with food sponge?
with egg mass
Jorunna funebris (Kelaart, 1858)
|Maximum size: about 60 mm.
distinctive, cream dorid in which the notum is decorated with patches of slightly
elevated, black papillae. The rhinophores and gills are black.
Natural history: The
first Hawaiian animals found were on a sponge substrate near mangroves
0.3 m (about 1 ft) and in silty habitats under a pier. (Erik Verhoef,
pers. com.) However, later animals were also found in moderately exposed
locations. (David Rolla, pers.
com.) (Note 1) Rachel Winn also recorded it from 18 m (60 ft). It lays a white, ruffled egg mass and probably feeds on a slate-blue sponge (Haliclona sp.). (Note 2)
Distribution: Big Island, Maui, Oahu and Kauai: widely distributed in the Indo-Pacific.
It was first recorded in Hawaii from the mouth of Pearl Harbor by Spencer Verhoef on April 10, 2014.
Photo: David Rolla: Kakaako, Oahu; Sept. 4, 2016.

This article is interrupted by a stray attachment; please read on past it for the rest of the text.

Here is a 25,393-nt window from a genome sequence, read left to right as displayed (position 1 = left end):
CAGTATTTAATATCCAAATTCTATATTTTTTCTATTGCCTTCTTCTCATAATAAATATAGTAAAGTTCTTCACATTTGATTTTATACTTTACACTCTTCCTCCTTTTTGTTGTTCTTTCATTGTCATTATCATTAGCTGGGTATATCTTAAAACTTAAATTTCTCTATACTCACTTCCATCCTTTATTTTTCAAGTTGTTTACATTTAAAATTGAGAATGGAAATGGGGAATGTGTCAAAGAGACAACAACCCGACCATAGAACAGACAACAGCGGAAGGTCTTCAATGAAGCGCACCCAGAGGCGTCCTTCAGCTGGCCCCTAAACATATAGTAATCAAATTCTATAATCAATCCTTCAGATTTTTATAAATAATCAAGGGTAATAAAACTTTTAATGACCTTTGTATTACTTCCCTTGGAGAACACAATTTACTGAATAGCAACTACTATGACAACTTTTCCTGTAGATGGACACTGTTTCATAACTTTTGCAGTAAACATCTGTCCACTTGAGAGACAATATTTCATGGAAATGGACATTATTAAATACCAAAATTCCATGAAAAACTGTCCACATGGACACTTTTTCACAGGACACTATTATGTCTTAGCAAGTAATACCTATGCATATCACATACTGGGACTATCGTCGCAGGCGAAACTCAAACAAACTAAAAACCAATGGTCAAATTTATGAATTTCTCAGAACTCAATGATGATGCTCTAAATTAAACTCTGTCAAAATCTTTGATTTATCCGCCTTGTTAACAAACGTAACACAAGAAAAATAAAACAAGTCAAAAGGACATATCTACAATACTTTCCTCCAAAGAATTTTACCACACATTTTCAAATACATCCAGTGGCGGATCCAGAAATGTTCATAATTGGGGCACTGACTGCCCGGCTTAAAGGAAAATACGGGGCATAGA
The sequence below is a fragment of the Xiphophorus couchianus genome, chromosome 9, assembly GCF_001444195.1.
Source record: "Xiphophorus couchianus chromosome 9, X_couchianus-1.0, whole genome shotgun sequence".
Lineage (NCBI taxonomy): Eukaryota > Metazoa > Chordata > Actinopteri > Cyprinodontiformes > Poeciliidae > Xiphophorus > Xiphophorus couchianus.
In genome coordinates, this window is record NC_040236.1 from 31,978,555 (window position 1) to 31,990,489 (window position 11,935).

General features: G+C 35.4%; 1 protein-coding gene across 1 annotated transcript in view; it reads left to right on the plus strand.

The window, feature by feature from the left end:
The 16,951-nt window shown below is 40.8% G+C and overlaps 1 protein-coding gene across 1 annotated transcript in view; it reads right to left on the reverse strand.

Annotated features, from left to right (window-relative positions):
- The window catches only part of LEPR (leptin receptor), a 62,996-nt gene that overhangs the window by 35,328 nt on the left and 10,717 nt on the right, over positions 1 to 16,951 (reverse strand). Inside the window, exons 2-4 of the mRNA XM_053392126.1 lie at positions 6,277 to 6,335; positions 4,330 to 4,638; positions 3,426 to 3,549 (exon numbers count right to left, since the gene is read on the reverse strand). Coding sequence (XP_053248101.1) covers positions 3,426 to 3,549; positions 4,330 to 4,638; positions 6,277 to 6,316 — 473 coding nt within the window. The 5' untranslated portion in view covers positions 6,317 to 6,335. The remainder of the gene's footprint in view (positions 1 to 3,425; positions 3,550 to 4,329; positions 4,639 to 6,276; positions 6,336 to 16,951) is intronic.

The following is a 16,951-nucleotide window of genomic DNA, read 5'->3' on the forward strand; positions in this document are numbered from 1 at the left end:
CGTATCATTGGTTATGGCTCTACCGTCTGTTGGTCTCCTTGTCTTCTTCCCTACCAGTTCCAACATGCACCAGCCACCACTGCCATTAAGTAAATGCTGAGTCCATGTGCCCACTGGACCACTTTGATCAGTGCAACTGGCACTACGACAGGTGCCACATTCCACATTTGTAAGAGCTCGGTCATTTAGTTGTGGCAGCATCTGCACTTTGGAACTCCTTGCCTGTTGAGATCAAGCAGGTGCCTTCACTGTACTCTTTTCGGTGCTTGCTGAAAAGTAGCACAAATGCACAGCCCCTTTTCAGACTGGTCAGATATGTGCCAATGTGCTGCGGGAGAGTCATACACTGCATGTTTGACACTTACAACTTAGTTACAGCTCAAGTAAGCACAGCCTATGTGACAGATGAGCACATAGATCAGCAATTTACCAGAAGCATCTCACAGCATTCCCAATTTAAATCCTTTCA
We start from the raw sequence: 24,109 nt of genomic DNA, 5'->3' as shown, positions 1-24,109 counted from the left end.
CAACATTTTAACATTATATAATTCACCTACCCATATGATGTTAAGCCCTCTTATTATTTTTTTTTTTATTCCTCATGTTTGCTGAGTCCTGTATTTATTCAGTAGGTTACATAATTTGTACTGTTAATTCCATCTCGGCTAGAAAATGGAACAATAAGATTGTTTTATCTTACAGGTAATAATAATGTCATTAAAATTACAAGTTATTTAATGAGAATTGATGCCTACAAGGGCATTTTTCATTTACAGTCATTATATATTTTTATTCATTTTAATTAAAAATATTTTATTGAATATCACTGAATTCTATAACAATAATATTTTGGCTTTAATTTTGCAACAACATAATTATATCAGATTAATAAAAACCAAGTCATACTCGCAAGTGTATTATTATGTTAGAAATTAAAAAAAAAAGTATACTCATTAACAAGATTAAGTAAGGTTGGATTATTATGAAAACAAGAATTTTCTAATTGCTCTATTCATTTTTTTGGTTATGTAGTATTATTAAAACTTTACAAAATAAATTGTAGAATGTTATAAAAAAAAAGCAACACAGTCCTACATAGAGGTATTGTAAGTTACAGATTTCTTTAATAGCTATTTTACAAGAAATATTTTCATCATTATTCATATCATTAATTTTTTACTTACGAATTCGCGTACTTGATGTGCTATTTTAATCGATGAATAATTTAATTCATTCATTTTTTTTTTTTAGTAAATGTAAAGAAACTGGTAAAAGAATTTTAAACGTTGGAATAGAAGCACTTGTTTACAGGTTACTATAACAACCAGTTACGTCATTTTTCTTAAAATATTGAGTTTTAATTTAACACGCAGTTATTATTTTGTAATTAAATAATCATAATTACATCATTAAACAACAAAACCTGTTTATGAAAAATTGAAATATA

Observations and comments:
1: Although first noticed in
early 2014, it has since become fairly common at Pearl Harbor and Point
Verhoef & David Rolla, pers. com.). Whether the species is a recent
introduction or a local population having a few good years is
unknown. David Rolla
found a young animal at Haleiwa in fall, 2018. Meanwhile, Jeremy Bricco
and Hai Van On photographed animals at Kawaihae (on the Big Island) in
2019. They've also been photographed several times on Maui during 2019, (first, by Alan E. on March 1). Also, Janice Portillo included a photo taken on Sept 29, 2016 at Lihue, Kuai in a Facebook posting. So, if they are
introduced, they appear to be spreading.
Note 2: One of David Rolla's Oahu photos shows an animal next to a slate-blue sponge. (see photo)
Although there is no obvious feeding damage in the photo, the sponge is
similar to sponges illustrated as the food of this species on the Sea Slug Forum (and elsewhere).